If you read my (long) replies above, you might begin to recognise the problem - that what we need to be talking about is the definitions and relationship of work and play, not serious and fun. Unfortunately, we're not understanding either (work or play) in a fully consistent manner, especially in relation to each other and games, which gamification is a direct symptom of, (in addition to the problems with competition).

The basic matter then becomes one of subjective perceptions and recognition of where the line lies between work and play.

Both work AND play can be fun and/or enjoyable - (since it's not what they represent, which isn't being recognised and understood!)

Andrzej Marczewski
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In simple terms (and I appologise if I have missed this in your replies), how do you define play? I understand games as (very basically) having confilct of some type with defined rules, where as pure play has no confilct and no defined rules. Confilct here is not fighting as much as it is an obstacle of some kind that you must overcome.

I agree, that at times people seem to view Work as the exact opposite of play, anti play if you will.

Andrzej Marczewski
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In simple terms (and I appologise if I have missed this in your replies), how do you define play? I understand games as (very basically) having confilct of some type with defined rules, where as pure play has no confilct and no defined rules. Confilct here is not fighting as much as it is an obstacle of some kind that you must overcome.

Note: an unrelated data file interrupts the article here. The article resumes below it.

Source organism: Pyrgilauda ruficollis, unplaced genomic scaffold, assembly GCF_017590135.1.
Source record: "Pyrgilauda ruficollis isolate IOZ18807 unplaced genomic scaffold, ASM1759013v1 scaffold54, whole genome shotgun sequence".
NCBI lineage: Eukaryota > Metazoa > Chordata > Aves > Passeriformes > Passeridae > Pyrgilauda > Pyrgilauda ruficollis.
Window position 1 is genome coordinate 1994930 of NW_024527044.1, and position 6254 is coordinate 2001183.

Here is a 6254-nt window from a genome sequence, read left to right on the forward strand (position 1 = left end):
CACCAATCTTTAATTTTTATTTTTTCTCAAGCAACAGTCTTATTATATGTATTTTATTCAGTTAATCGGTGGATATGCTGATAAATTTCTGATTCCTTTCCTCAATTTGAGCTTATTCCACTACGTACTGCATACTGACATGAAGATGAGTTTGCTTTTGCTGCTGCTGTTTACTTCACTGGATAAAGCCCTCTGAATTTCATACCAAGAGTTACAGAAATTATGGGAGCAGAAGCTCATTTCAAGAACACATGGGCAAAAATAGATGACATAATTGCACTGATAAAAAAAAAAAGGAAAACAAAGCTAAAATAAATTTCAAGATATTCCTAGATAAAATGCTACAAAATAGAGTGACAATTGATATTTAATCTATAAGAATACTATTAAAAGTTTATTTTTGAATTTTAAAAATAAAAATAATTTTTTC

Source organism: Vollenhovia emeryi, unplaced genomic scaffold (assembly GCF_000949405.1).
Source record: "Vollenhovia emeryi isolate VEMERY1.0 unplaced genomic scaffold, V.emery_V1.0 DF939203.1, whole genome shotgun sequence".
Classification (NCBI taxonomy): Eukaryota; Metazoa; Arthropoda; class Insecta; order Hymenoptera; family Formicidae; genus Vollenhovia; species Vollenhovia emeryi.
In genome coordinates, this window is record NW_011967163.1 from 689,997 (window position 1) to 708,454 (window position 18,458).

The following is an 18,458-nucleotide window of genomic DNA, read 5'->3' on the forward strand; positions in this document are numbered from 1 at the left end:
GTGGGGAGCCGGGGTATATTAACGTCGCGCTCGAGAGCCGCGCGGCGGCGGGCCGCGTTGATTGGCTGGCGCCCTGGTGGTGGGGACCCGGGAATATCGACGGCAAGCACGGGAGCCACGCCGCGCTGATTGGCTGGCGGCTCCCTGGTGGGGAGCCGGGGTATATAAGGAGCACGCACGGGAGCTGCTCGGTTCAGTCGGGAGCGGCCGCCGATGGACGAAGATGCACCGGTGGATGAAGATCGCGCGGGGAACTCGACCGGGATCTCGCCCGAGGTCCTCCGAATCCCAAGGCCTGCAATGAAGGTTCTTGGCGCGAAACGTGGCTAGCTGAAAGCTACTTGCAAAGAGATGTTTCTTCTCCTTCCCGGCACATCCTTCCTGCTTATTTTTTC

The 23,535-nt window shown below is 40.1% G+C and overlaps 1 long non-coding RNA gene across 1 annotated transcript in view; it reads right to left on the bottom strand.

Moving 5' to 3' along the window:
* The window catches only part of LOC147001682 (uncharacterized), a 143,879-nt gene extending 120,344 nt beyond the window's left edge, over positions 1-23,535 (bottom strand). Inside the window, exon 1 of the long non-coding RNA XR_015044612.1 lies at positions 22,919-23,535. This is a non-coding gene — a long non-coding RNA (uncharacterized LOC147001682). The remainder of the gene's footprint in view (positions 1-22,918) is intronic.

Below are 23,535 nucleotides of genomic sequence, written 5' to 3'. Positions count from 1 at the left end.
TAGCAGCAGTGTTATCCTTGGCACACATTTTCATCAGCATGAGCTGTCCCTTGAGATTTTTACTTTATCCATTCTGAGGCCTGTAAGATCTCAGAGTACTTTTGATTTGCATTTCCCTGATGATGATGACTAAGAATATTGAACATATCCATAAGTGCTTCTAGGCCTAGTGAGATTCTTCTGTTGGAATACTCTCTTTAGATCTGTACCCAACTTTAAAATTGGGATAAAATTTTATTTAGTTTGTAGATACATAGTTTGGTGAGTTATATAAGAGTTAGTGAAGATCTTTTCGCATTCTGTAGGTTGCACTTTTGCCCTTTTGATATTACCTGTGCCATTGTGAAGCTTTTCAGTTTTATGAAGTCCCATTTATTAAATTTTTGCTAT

I agree, that at times people seem to view Work as the exact opposite of play, anti play if you will.

Darren Tomlyn
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Work and play are generally (but not only) used to represent:

Work (verb) a thing that happens that is productive.
Play (verb) a thing that happens that is non-productive.

These are then further applied, (as states), that causes them to be used as nouns.

ALL human behaviour can be described as one or the other, depending on a person's perception (and subjective opinion) of such behaviour.

Note: work and play can also describe the act of using something, (e.g. working with clay, playing a musical instrument), or taking part in an activity, (e.g. playing a game/music), separately from the uses above. (Confusion between the two is especially problematic for people's recognition and understanding of games, since they can be played (taken part in) for work (productive reasons.))

But what do we mean by productive and non-productive?